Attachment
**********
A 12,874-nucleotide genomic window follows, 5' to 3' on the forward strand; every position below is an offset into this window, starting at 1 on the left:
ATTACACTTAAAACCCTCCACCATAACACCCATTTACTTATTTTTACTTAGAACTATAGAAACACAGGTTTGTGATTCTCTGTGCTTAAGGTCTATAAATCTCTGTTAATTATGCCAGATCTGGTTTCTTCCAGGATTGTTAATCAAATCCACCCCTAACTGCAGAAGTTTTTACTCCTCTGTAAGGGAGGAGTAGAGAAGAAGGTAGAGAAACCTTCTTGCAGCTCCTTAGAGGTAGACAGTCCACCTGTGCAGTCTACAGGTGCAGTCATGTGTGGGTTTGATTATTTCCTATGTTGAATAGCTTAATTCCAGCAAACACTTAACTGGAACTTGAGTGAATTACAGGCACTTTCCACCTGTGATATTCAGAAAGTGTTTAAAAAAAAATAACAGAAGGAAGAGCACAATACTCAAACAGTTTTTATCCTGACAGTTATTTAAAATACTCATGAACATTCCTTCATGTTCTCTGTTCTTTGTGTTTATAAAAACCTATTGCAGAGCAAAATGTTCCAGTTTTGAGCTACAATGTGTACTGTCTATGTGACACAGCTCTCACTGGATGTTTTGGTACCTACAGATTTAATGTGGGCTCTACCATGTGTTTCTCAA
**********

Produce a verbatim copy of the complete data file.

A 12,874-nucleotide genomic window follows, 5' to 3' on the forward strand; every position below is an offset into this window, starting at 1 on the left:
ATTACACTTAAAACCCTCCACCATAACACCCATTTACTTATTTTTACTTAGAACTATAGAAACACAGGTTTGTGATTCTCTGTGCTTAAGGTCTATAAATCTCTGTTAATTATGCCAGATCTGGTTTCTTCCAGGATTGTTAATCAAATCCACCCCTAACTGCAGAAGTTTTTACTCCTCTGTAAGGGAGGAGTAGAGAAGAAGGTAGAGAAACCTTCTTGCAGCTCCTTAGAGGTAGACAGTCCACCTGTGCAGTCTACAGGTGCAGTCATGTGTGGGTTTGATTATTTCCTATGTTGAATAGCTTAATTCCAGCAAACACTTAACTGGAACTTGAGTGAATTACAGGCACTTTCCACCTGTGATATTCAGAAAGTGTTTAAAAAAAAATAACAGAAGGAAGAGCACAATACTCAAACAGTTTTTATCCTGACAGTTATTTAAAATACTCATGAACATTCCTTCATGTTCTCTGTTCTTTGTGTTTATAAAAACCTATTGCAGAGCAAAATGTTCCAGTTTTGAGCTACAATGTGTACTGTCTATGTGACACAGCTCTCACTGGATGTTTTGGTACCTACAGATTTAATGTGGGCTCTACCATGTGTTTCTCAA